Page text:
For her part, Marian Chertow’s interest in the fundamental questions that the discipline explores began when she got her first job out of college at a recycling company. “Most waste managers tended to look at the back end. But I realized, we have to look at the whole system. Why do we have waste in the first place and where does it come from?” She was interested not only in waste disposal, but in thinking about waste streams as a part of supply chains.
Today the academic field draws on questions and techniques from engineering, waste management, economics and other fields. “Disciplines need to be shaken up every now and then,” says Chertow, “and regrouped to deal with new problems.”
It’s no coincidence that scientists and adventurers from Charles Darwin to Jared Diamond have chosen island settings to map complicated interactions, from natural selection on the Galápagos, to the rise and fall of civilizations on Easter Island. Islands are bound and isolated systems, making natural and human supply chains easier to trace. And isolation means that change, for better or worse, can happen suddenly and dramatically.
For Chertow’s research in industrial ecology, there are few better natural laboratories than Hawaii. Not only because of the tropical scenery and friendly “alohas”—a nice reprieve from time spent tooling around industrial parks—but because there are few routes by which people, species or materials can arrive or leave. Oahu has just one major port and airport and two small airfields. This greatly simplifies the accounting aspect of Chertow’s research. It’s possible to trace almost everything—from food and fuel shipped onto the island, to its limited agricultural and manufactured exports—and so to map a fairly complete picture of resource flows.
The second reason Hawaii is an ideal research location is because the need to wisely manage resources there is so great. As Matt Hamabata, executive director of the Kohala Center, a nonprofit research organization that partners with scientists such as Chertow, puts it: “We’re the most isolated land mass in the world. What happens if the shipping lines go down?” The necessity of importing so much of what is needed to keep the island economy functioning—everything from food, to fuel, to raw materials—means that goods are both expensive and scarce. Oahu, for instance, has only a seven-day food supply. High fees associated with shipping oil and coal onto the island mean that Hawaii has the nation’s highest energy prices, curtailing options for industry and transportation. Even using the landfill is a costly luxury. “For us in Hawaii, industrial ecology is not an abstract thing,” says Hamabata. “It’s very real—extremely real.”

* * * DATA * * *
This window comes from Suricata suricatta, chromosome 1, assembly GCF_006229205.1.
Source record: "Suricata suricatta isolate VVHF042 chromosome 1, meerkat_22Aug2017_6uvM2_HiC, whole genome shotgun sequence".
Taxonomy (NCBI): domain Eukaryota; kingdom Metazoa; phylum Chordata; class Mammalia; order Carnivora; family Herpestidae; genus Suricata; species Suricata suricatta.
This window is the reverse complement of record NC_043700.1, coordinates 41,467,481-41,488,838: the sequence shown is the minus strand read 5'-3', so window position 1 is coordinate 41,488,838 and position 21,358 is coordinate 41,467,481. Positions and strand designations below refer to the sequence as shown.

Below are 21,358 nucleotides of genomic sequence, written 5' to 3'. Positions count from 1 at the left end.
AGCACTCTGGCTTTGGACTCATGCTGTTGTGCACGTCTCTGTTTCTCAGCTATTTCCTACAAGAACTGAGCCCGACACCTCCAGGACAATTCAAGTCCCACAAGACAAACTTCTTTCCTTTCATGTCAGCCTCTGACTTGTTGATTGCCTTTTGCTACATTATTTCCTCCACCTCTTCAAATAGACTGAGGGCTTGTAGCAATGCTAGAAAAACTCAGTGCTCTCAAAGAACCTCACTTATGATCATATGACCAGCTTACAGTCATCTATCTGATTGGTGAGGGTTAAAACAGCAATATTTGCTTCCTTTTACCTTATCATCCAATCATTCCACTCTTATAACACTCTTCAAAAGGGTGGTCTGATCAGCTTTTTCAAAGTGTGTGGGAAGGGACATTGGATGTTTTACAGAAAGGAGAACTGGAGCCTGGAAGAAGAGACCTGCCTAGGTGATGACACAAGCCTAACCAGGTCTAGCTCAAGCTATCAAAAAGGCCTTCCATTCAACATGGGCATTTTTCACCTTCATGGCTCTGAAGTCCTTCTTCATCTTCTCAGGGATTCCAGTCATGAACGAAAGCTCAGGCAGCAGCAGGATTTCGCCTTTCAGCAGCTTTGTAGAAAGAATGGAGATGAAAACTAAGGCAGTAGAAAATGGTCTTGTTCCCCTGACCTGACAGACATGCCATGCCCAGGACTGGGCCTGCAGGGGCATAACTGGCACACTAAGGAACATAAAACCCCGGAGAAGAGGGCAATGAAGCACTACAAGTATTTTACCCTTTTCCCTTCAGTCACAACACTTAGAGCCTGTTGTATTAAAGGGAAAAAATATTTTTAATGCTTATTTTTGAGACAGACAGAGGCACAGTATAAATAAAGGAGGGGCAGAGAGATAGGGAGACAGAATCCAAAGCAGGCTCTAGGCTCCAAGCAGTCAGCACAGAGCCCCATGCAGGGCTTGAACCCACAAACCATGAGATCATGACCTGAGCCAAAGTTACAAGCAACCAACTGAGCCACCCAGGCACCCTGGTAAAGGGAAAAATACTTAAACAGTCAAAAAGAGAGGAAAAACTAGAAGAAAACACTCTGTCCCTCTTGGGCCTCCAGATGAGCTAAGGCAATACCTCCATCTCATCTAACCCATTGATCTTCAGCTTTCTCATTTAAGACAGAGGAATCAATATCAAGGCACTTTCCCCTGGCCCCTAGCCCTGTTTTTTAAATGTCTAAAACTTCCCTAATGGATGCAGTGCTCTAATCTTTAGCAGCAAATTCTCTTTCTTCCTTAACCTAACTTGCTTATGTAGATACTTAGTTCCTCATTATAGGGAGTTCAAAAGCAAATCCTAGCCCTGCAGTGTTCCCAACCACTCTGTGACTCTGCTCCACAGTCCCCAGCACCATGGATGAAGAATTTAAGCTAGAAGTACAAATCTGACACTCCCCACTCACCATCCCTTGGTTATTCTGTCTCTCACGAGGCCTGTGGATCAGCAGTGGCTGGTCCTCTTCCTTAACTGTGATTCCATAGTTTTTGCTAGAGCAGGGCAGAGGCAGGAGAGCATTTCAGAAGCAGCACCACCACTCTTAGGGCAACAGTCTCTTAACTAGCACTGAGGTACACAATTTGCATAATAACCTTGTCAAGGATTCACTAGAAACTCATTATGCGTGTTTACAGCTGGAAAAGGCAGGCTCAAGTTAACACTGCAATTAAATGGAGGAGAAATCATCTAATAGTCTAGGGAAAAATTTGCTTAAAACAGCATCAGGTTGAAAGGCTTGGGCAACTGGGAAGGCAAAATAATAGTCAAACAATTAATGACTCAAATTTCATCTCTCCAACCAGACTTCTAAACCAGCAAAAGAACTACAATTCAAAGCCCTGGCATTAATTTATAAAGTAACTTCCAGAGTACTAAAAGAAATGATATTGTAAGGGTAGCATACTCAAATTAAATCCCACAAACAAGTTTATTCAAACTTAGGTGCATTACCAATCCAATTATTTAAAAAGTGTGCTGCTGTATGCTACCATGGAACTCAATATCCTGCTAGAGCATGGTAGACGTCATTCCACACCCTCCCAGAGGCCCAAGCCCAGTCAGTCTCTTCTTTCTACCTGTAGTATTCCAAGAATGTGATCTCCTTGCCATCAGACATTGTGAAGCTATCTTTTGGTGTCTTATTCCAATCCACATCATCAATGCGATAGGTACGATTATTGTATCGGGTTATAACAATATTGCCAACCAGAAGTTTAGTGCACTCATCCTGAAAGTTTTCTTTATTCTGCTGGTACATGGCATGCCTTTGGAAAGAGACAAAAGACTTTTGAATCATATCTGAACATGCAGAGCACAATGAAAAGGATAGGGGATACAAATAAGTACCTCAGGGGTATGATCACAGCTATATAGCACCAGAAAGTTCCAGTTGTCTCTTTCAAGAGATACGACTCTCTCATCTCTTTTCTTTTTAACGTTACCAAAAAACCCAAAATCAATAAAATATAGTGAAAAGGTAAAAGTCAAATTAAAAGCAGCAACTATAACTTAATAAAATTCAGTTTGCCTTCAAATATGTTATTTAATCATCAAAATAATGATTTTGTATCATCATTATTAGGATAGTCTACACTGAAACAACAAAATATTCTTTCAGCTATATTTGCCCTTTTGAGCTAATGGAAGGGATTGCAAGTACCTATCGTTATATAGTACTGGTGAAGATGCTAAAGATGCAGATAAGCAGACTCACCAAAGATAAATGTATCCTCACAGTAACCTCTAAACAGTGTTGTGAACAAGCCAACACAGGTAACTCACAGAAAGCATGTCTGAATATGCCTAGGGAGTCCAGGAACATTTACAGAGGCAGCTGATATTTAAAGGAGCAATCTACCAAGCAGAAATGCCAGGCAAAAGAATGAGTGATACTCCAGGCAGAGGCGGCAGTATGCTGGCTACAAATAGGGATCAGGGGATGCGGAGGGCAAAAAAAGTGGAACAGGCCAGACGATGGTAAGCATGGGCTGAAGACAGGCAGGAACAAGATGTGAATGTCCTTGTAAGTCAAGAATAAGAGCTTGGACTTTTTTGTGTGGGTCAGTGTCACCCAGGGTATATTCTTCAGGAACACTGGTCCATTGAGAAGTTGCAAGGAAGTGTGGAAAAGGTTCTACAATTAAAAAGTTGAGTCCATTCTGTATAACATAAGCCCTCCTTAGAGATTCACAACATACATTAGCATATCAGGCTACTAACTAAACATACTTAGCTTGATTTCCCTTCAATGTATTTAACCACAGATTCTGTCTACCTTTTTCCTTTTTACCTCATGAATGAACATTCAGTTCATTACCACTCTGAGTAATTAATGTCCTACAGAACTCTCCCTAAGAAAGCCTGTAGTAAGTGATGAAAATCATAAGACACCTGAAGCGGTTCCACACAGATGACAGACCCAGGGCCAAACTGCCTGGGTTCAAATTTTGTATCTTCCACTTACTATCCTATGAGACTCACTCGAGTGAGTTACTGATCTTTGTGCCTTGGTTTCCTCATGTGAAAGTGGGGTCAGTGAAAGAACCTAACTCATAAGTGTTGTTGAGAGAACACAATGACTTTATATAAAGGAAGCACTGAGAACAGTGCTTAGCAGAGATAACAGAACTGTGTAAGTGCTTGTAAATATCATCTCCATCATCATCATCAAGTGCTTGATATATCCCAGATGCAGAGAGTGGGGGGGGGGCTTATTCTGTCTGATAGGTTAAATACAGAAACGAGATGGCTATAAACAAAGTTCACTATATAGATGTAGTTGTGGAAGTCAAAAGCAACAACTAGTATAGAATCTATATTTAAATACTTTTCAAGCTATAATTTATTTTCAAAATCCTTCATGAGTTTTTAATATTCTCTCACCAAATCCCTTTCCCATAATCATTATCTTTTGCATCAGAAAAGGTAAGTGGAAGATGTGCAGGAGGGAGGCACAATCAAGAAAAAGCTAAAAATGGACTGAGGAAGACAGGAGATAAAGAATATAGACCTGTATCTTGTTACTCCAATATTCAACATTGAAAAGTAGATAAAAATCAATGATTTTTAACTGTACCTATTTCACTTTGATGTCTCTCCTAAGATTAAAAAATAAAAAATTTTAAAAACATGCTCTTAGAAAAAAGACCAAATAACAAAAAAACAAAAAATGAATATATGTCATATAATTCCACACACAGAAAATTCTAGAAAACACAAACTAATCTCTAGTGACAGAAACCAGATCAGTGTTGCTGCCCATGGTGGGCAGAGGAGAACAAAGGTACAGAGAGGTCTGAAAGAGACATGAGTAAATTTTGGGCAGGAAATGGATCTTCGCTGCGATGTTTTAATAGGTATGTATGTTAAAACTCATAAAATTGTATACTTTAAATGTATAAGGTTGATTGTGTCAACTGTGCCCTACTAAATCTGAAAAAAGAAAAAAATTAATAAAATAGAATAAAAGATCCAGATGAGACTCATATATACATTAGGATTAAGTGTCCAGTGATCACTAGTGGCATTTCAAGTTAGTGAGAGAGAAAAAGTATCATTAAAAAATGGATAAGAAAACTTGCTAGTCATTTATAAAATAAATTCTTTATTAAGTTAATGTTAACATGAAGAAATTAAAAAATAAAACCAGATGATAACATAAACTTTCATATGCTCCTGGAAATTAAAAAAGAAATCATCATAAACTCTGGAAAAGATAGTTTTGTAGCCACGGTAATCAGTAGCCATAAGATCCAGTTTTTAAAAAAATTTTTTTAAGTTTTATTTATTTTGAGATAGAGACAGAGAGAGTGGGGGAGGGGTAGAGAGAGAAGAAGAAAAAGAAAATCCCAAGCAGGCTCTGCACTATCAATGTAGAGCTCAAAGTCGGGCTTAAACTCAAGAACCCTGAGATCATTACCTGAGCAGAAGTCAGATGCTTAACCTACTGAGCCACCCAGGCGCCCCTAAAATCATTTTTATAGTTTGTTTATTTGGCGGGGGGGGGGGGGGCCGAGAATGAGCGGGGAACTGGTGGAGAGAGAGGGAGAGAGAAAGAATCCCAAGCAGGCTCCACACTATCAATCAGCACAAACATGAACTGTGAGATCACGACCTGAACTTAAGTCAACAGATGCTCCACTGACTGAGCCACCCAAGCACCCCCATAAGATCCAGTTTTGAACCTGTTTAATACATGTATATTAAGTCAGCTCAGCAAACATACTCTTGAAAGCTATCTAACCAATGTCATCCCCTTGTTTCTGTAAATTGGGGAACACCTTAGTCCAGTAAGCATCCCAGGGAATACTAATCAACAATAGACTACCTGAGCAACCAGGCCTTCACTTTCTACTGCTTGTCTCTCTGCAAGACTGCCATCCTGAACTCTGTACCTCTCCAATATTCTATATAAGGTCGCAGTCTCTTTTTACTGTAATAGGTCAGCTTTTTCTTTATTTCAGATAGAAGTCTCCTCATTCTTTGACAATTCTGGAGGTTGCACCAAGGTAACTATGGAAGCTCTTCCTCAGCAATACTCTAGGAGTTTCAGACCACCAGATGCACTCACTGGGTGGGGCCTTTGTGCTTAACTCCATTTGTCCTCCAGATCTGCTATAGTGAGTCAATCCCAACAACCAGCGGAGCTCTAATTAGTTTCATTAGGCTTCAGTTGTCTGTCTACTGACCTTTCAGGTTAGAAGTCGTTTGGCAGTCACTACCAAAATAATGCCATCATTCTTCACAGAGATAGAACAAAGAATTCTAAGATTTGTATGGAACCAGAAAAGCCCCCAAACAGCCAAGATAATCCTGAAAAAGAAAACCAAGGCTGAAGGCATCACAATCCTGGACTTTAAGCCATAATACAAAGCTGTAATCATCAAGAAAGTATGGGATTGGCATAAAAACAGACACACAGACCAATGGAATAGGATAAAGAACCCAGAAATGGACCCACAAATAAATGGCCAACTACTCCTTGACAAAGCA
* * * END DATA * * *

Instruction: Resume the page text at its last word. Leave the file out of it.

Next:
The fact that Oahu’s landfill is now overstuffed means that some change in material flows is inevitable. Climbing food prices and scarcity of imported fuels create further pressure points. Rising seas levels due to global warming could impact sea lanes and trading partners. The only certain thing is that the future will be different, but Hamabata says Hawaii has the opportunity to make choices. “We don’t have to be pushed into a corner, just reacting to a crisis,” says Hamabata.
This spring, Chertow will begin collaborating on an expanded study to map material flows on the Big Island and chart possible options for the future. Her hope is that innovations modeled there may become a blueprint for sustainability to export elsewhere. Hawaii is not unique in facing resource challenges, but it is, by geography, on the frontier of scarcity and change. “If you don’t recover what you have in Honolulu, you’re importing it,” she says, “and that’s getting more expensive in many ways.”